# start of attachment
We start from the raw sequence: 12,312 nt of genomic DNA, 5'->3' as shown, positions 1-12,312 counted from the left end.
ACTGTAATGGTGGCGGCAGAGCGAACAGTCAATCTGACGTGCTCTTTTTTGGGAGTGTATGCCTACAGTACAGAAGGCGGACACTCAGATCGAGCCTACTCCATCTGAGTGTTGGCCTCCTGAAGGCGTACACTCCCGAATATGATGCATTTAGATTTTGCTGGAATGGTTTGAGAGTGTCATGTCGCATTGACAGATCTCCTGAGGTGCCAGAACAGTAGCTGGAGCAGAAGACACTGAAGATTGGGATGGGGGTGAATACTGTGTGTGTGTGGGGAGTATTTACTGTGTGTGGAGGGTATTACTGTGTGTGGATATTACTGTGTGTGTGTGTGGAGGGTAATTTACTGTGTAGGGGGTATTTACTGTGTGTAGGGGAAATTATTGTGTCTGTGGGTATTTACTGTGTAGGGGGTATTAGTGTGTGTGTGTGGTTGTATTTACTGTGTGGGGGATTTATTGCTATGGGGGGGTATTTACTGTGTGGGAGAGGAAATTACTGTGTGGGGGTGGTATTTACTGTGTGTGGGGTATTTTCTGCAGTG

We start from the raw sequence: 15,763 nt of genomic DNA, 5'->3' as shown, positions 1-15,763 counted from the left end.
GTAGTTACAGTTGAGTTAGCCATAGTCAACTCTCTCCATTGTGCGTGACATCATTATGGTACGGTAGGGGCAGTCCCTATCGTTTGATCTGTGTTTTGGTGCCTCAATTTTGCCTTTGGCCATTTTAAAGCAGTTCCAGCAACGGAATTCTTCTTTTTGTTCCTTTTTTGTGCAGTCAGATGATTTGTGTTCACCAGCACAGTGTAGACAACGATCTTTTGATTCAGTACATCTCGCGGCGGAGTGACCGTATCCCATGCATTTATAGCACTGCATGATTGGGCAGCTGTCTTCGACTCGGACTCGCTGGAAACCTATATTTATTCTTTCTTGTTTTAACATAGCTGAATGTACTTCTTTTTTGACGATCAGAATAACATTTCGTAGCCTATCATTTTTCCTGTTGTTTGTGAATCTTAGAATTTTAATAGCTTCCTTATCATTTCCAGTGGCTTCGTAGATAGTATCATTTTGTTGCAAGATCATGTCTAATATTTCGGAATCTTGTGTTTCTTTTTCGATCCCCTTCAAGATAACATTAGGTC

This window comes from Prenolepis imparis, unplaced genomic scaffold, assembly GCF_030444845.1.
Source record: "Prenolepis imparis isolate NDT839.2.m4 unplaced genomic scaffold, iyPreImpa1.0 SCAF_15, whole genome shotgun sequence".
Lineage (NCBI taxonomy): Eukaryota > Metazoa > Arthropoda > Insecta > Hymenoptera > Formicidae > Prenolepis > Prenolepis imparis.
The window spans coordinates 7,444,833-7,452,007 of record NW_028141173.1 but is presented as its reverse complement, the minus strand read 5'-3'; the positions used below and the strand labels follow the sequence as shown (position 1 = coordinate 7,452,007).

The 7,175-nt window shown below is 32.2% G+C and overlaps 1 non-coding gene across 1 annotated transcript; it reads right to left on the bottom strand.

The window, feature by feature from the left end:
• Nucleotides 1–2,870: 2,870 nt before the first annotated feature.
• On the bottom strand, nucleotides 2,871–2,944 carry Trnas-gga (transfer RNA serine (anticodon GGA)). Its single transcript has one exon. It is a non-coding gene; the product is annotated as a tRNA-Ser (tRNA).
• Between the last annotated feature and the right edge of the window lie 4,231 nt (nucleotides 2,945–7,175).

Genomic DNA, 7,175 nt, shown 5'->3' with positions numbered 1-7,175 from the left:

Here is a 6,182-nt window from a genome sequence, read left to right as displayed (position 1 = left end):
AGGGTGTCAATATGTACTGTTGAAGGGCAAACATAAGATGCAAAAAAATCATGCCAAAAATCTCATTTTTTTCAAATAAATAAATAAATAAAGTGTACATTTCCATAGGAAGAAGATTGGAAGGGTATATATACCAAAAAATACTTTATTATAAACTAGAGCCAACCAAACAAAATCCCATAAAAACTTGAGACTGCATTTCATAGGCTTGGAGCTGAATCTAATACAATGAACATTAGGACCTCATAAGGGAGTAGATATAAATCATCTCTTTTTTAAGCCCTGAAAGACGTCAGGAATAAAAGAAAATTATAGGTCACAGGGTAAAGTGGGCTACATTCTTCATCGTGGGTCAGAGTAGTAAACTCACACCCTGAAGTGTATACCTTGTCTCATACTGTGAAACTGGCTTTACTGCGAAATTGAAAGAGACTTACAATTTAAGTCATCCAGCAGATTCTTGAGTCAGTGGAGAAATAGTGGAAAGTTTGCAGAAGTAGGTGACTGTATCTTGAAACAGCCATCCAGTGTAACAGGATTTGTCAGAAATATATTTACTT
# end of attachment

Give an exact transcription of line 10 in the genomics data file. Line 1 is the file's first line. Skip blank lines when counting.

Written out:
The window, feature by feature from the left end: